Don't get too excited. Unlike "Star Trek," the Superman franchise hasn't yielded all that much fodder for a discussion of Academy Awards along the way. But there are a couple of things worth mentioning, as well as, of course, speculation to be tossed around regarding the Oscar chances of the latest installment. So let's take a look.

While not the first theatrical Superman movie (that would be 1951's "Superman and the Mole Men"), "Superman: The Movie," though, came out at just the right time, on the heels of George Lucas' "Star Wars" when blockbusters were really starting to light the way for the business. The film was a big box office story in 1978 (along with "Grease" and "Animal House," in fact), and it picked up three nominations from the Academy, for Best Film Editing, Best Original Score (for John Williams's iconic work) and Best Sound. It was bested by "The Deer Hunter" and "Midnight Express" in those fields, however.

While no competitive award for visual effects was handed out that year, the film did receive a Special Achievement Award for its effects work. (Reminding me again: Why can't we bring those back given how rapidly technology is changing modern filmmaking?) That awe-inspiring effects work would become a hallmark of the series, but no other film of the Christopher Reeve run -- not "Superman II," so certainly not the Richard Pryor-starring "Superman III" or the absurd (but, I'll admit, fun) Golan/Globus "Superman IV: The Quest for Peace" -- would pick up another tip of the hat from the Academy.

It wasn't until nearly three decades later that a Superman film would get some Oscar recognition, but a lone nomination for 2006's "Superman Returns" had to nevertheless be seen as a disappointment given the investment. The nomination was for, you guessed it, Best Visual Effects. The film came up shy with critics and audiences, barely scraping past $200 million domestically and failing to reach $400 million globally (for a film whose ultimate budget has been whispered to be around $300 million). To that end, it lost the Oscar to box office overachiever "Pirates of the Caribbean: Dead Man's Chest."

And now, "Man of Steel." What can we expect?

To say the least, the film is breathless in its action and CGI splendor, crafting a gorgeous world of Krypton that could fill its own movie, an aggressive alien invasion and, of course, plenty of that "you'll believe a man can fly" wonder. So Best Visual Effects will absolutely be in the conversation, perhaps even for a win.

Beyond that, I would say the sound mixing and particularly the sound editing deserve room in the line-up. I'd be a bit surprised if it didn't at least figure into the latter race. Hans Zimmer's score is big and ominous and awesome, but likely too outside the traditional confines for the music branch (typical -- and he's used to it by now). Meanwhile, the film editing is really special given that the film is essentially wall-to-wall action. I wouldn't expect the as-of-late Best Picture-cribbing editors branch to give it a fair shake, but they should.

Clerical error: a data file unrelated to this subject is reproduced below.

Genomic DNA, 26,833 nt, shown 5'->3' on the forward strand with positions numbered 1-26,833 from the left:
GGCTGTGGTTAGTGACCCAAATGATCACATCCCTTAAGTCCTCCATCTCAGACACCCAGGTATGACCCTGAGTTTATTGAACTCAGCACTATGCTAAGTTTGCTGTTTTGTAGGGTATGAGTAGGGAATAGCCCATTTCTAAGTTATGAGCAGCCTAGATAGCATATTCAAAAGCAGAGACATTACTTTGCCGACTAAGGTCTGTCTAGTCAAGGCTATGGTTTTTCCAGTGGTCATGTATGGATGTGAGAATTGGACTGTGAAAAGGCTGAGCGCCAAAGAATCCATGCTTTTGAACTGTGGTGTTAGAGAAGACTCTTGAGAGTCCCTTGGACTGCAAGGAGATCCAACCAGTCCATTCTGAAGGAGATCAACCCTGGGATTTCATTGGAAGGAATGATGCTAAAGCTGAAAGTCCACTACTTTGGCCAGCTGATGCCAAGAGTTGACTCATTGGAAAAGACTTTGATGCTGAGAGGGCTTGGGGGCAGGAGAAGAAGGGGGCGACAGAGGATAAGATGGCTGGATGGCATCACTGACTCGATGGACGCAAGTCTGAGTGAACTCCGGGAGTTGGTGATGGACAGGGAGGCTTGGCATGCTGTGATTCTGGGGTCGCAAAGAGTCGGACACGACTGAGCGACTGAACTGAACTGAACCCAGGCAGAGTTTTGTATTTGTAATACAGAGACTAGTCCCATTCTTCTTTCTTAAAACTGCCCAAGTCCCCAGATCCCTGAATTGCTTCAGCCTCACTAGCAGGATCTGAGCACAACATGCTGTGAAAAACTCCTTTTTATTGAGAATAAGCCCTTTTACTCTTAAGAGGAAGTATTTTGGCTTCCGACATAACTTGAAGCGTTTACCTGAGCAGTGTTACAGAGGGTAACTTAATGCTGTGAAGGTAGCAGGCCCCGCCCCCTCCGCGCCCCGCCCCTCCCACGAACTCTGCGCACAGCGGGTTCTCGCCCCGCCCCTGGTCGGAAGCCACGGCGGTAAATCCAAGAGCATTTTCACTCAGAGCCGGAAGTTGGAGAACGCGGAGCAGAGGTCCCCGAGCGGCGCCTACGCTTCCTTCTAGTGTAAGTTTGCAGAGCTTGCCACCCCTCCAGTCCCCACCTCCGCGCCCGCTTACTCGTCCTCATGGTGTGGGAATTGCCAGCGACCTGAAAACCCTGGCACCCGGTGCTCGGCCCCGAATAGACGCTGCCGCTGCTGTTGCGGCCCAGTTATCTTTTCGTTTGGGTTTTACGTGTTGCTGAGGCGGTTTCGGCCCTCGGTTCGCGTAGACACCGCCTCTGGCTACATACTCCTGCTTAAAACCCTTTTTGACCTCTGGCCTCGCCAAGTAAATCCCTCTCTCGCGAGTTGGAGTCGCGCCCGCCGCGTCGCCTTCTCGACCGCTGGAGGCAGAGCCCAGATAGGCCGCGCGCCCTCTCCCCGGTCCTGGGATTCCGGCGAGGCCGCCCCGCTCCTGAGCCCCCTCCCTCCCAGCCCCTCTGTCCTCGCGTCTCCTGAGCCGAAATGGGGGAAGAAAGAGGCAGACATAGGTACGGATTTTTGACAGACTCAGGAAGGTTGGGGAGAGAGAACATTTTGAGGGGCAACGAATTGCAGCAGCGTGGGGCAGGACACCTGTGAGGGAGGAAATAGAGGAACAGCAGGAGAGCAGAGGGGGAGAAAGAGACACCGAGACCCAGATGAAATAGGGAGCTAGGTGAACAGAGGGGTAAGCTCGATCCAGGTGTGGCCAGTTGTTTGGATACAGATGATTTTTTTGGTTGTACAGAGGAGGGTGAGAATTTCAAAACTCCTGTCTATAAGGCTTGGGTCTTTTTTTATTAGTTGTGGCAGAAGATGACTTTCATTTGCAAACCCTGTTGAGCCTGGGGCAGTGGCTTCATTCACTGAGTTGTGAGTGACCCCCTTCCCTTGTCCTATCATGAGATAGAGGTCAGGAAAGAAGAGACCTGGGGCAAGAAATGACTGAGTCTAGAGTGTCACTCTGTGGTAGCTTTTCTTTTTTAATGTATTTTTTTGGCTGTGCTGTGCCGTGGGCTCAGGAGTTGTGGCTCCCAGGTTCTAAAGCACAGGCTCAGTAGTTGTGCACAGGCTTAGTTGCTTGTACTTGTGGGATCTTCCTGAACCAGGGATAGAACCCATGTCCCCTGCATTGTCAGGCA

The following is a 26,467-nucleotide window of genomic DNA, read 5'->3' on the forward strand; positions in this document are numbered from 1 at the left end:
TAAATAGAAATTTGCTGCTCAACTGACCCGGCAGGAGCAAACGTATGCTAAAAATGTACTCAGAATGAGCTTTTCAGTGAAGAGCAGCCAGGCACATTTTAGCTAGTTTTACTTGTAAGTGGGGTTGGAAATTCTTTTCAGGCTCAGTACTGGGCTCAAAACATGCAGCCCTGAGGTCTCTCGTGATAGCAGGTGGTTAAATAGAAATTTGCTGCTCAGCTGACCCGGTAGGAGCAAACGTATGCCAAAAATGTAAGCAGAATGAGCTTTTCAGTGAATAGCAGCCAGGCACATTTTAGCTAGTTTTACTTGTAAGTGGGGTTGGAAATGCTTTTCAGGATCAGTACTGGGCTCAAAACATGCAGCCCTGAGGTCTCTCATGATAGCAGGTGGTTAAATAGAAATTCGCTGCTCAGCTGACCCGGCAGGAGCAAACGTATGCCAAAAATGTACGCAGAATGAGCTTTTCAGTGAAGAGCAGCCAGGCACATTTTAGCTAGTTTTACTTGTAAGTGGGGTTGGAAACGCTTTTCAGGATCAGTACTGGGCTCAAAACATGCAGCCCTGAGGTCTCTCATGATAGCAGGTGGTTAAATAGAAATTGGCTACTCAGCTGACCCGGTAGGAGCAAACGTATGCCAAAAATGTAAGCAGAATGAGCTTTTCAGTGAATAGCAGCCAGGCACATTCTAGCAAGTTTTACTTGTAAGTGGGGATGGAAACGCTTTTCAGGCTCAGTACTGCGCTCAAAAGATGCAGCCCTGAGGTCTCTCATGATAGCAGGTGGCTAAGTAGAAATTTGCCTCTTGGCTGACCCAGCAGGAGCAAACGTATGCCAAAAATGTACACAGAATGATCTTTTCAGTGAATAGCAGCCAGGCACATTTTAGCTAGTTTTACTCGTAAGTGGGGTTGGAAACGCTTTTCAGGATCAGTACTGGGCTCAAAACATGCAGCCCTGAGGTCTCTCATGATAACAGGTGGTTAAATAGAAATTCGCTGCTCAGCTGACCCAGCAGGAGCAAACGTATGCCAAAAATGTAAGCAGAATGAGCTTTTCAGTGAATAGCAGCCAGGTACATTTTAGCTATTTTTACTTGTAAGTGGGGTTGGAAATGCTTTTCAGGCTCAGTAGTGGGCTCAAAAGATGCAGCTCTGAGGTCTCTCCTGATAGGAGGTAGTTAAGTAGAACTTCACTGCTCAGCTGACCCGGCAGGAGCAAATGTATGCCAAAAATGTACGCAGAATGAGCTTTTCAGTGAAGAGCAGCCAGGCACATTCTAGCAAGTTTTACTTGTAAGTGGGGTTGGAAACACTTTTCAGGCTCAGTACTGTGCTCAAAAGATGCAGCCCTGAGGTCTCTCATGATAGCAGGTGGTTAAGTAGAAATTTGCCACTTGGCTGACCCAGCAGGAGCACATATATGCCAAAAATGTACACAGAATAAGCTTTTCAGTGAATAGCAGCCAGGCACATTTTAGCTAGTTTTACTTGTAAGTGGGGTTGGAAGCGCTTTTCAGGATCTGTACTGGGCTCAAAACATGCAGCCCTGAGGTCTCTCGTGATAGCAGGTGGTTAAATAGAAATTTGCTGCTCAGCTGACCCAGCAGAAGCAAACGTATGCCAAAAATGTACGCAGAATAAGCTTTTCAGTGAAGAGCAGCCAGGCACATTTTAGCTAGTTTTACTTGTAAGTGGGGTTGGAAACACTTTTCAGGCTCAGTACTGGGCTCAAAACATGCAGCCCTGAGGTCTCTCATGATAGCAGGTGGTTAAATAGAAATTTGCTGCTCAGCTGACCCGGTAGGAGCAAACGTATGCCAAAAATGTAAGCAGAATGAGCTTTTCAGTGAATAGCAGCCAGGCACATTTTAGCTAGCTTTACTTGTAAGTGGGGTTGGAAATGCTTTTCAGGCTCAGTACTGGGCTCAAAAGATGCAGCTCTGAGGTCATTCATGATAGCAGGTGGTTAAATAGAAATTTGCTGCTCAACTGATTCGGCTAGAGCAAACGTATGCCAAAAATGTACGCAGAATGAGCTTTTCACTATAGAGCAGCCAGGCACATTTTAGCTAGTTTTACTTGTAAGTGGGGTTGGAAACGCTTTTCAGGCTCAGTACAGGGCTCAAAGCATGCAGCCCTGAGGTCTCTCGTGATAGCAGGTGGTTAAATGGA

Performances? Michael Shannon is the MVP in my book. He absolutely crushes the role of General Zod, even ultimately bringing a dose of empathy to a monster who is only doing what he's meant to do. But it's not the towering, iconic kind of portrayal -- like Heath Ledger's Joker -- that can rise out of the genre ghetto at the Oscars.

The two biggest names involved in the film are Oscar winners already: Russell Crowe and Kevin Costner as Kal-El's parental figures, Jor-El and Jonathan Kent. Costner, though, is the name on everyone's lips first when discussing favorite elements of the film, I've discovered. And he gets one truly emotional moment in particular that will endear. Crowe, meanwhile, is stoic and in an interesting zone with his work. But performances, again, are tough to get through the AMPAS gauntlet.

There is, however, one area I absolutely believe deserves some consideration and could make a play, and that's the costume design. Three-time Oscar-winner James Acheson ("The Last Emperor," "Dangerous Liasons" and "Restoration") and Snyder regular Michael Wilkinson breathe a life into the Kryptonian segment of the film that can't be understated. Production designer Alex McDowell (woefully overdue for his first nomination) deserves to be mentioned for his work in those sequences as well, but the costumes particularly stood out as singular and detailed and impressive.

For more "Man of Steel," check out Drew McWeeny's glowing A+ review. I'm not as unflinchingly positive as he is, but I will say that I greatly enjoyed the film and see it as a big win for all involved. And I can't wait to see it with my dad over the Father's Day weekend, because boy, what a great film about fathers and sons. Hopefully it will mark the beginning of something big for Warner Bros. and DC Comics. Indeed, they've already reportedly fast-tracked a sequel. DUH.